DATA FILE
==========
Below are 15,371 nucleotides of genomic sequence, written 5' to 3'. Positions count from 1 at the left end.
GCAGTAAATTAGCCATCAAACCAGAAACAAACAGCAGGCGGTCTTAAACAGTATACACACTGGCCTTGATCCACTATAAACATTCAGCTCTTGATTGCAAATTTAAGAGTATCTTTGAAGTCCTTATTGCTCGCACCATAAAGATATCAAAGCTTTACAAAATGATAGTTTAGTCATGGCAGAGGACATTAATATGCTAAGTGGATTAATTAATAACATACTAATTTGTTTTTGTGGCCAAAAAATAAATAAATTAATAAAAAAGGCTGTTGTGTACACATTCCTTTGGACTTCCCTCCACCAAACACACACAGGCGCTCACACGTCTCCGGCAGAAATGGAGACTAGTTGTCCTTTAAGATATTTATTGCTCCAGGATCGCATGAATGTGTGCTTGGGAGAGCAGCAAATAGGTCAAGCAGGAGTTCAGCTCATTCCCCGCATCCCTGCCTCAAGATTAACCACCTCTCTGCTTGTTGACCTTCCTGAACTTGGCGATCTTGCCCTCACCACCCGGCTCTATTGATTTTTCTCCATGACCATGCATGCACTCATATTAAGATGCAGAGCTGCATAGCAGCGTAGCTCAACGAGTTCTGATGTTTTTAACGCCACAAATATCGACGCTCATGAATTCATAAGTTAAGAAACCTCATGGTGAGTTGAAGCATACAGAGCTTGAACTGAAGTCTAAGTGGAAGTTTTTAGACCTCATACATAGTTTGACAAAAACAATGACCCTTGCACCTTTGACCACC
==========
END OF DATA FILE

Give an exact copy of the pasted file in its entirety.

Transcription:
Below are 15,371 nucleotides of genomic sequence, written 5' to 3'. Positions count from 1 at the left end.
GCAGTAAATTAGCCATCAAACCAGAAACAAACAGCAGGCGGTCTTAAACAGTATACACACTGGCCTTGATCCACTATAAACATTCAGCTCTTGATTGCAAATTTAAGAGTATCTTTGAAGTCCTTATTGCTCGCACCATAAAGATATCAAAGCTTTACAAAATGATAGTTTAGTCATGGCAGAGGACATTAATATGCTAAGTGGATTAATTAATAACATACTAATTTGTTTTTGTGGCCAAAAAATAAATAAATTAATAAAAAAGGCTGTTGTGTACACATTCCTTTGGACTTCCCTCCACCAAACACACACAGGCGCTCACACGTCTCCGGCAGAAATGGAGACTAGTTGTCCTTTAAGATATTTATTGCTCCAGGATCGCATGAATGTGTGCTTGGGAGAGCAGCAAATAGGTCAAGCAGGAGTTCAGCTCATTCCCCGCATCCCTGCCTCAAGATTAACCACCTCTCTGCTTGTTGACCTTCCTGAACTTGGCGATCTTGCCCTCACCACCCGGCTCTATTGATTTTTCTCCATGACCATGCATGCACTCATATTAAGATGCAGAGCTGCATAGCAGCGTAGCTCAACGAGTTCTGATGTTTTTAACGCCACAAATATCGACGCTCATGAATTCATAAGTTAAGAAACCTCATGGTGAGTTGAAGCATACAGAGCTTGAACTGAAGTCTAAGTGGAAGTTTTTAGACCTCATACATAGTTTGACAAAAACAATGACCCTTGCACCTTTGACCACC